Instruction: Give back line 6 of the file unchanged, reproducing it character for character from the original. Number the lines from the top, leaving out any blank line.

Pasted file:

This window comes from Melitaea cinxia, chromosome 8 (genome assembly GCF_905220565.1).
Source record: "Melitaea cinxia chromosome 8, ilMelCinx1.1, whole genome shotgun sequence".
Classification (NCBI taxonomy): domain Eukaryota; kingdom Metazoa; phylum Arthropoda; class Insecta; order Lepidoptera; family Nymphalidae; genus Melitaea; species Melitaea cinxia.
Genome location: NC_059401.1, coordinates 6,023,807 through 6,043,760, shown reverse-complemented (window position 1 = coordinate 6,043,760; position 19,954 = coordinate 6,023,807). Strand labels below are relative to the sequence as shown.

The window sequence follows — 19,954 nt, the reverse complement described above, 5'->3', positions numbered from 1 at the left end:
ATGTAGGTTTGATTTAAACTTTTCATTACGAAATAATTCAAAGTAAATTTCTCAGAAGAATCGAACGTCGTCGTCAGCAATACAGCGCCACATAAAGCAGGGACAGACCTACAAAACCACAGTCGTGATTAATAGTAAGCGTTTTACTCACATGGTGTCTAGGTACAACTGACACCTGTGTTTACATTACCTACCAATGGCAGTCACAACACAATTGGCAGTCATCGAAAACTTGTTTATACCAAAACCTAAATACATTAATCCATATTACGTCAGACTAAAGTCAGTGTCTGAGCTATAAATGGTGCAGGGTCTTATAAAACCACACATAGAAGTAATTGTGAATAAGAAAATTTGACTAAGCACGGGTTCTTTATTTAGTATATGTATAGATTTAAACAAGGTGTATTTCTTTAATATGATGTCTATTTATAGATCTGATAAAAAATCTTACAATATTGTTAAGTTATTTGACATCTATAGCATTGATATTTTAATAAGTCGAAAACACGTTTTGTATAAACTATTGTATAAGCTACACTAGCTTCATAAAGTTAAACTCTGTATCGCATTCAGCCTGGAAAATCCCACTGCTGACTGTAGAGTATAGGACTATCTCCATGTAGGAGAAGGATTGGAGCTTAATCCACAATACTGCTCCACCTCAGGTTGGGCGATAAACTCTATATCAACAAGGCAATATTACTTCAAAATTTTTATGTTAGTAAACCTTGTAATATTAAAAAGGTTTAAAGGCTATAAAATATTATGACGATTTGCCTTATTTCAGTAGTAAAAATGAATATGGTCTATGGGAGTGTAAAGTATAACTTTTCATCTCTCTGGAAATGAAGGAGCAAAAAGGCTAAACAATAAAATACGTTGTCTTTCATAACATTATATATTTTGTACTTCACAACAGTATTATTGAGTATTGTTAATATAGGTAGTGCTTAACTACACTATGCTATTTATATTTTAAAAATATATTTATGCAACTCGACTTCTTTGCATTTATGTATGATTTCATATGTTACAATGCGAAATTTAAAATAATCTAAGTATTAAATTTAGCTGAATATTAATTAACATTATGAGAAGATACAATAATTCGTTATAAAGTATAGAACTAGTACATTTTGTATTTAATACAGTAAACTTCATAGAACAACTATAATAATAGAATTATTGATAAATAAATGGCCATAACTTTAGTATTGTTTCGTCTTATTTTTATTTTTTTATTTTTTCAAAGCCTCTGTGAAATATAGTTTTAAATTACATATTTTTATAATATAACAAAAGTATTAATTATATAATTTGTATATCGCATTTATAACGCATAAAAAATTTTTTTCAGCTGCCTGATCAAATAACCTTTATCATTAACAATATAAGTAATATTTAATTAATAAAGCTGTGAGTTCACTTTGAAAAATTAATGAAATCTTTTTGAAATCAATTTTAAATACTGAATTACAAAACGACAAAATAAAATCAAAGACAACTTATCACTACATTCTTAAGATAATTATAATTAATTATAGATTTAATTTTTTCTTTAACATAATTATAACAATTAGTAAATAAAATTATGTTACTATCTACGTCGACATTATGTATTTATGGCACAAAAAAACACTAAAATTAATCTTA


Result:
ATGTAGGTTTGATTTAAACTTTTCATTACGAAATAATTCAAAGTAAATTTCTCAGAAGAATCGAACGTCGTCGTCAGCAATACAGCGCCACATAAAGCAGGGACAGACCTACAAAACCACAGTCGTGATTAATAGTAAGCGTTTTACTCACATGGTGTCTAGGTACAACTGACACCTGTGTTTACATTACCTACCAATGGCAGTCACAACACAATTGGCAGTCATCGAAAACTTGTTTATACCAAAACCTAAATACATTAATCCATATTACGTCAGACTAAAGTCAGTGTCTGAGCTATAAATGGTGCAGGGTCTTATAAAACCACACATAGAAGTAATTGTGAATAAGAAAATTTGACTAAGCACGGGTTCTTTATTTAGTATATGTATAGATTTAAACAAGGTGTATTTCTTTAATATGATGTCTATTTATAGATCTGATAAAAAATCTTACAATATTGTTAAGTTATTTGACATCTATAGCATTGATATTTTAATAAGTCGAAAACACGTTTTGTATAAACTATTGTATAAGCTACACTAGCTTCATAAAGTTAAACTCTGTATCGCATTCAGCCTGGAAAATCCCACTGCTGACTGTAGAGTATAGGACTATCTCCATGTAGGAGAAGGATTGGAGCTTAATCCACAATACTGCTCCACCTCAGGTTGGGCGATAAACTCTATATCAACAAGGCAATATTACTTCAAAATTTTTATGTTAGTAAACCTTGTAATATTAAAAAGGTTTAAAGGCTATAAAATATTATGACGATTTGCCTTATTTCAGTAGTAAAAATGAATATGGTCTATGGGAGTGTAAAGTATAACTTTTCATCTCTCTGGAAATGAAGGAGCAAAAAGGCTAAACAATAAAATACGTTGTCTTTCATAACATTATATATTTTGTACTTCACAACAGTATTATTGAGTATTGTTAATATAGGTAGTGCTTAACTACACTATGCTATTTATATTTTAAAAATATATTTATGCAACTCGACTTCTTTGCATTTATGTATGATTTCATATGTTACAATGCGAAATTTAAAATAATCTAAGTATTAAATTTAGCTGAATATTAATTAACATTATGAGAAGATACAATAATTCGTTATAAAGTATAGAACTAGTACATTTTGTATTTAATACAGTAAACTTCATAGAACAACTATAATAATAGAATTATTGATAAATAAATGGCCATAACTTTAGTATTGTTTCGTCTTATTTTTATTTTTTTATTTTTTCAAAGCCTCTGTGAAATATAGTTTTAAATTACATATTTTTATAATATAACAAAAGTATTAATTATATAATTTGTATATCGCATTTATAACGCATAAAAAATTTTTTTCAGCTGCCTGATCAAATAACCTTTATCATTAACAATATAAGTAATATTTAATTAATAAAGCTGTGAGTTCACTTTGAAAAATTAATGAAATCTTTTTGAAATCAATTTTAAATACTGAATTACAAAACGACAAAATAAAATCAAAGACAACTTATCACTACATTCTTAAGATAATTATAATTAATTATAGATTTAATTTTTTCTTTAACATAATTATAACAATTAGTAAATAAAATTATGTTACTATCTACGTCGACATTATGTATTTATGGCACAAAAAAACACTAAAATTAATCTTA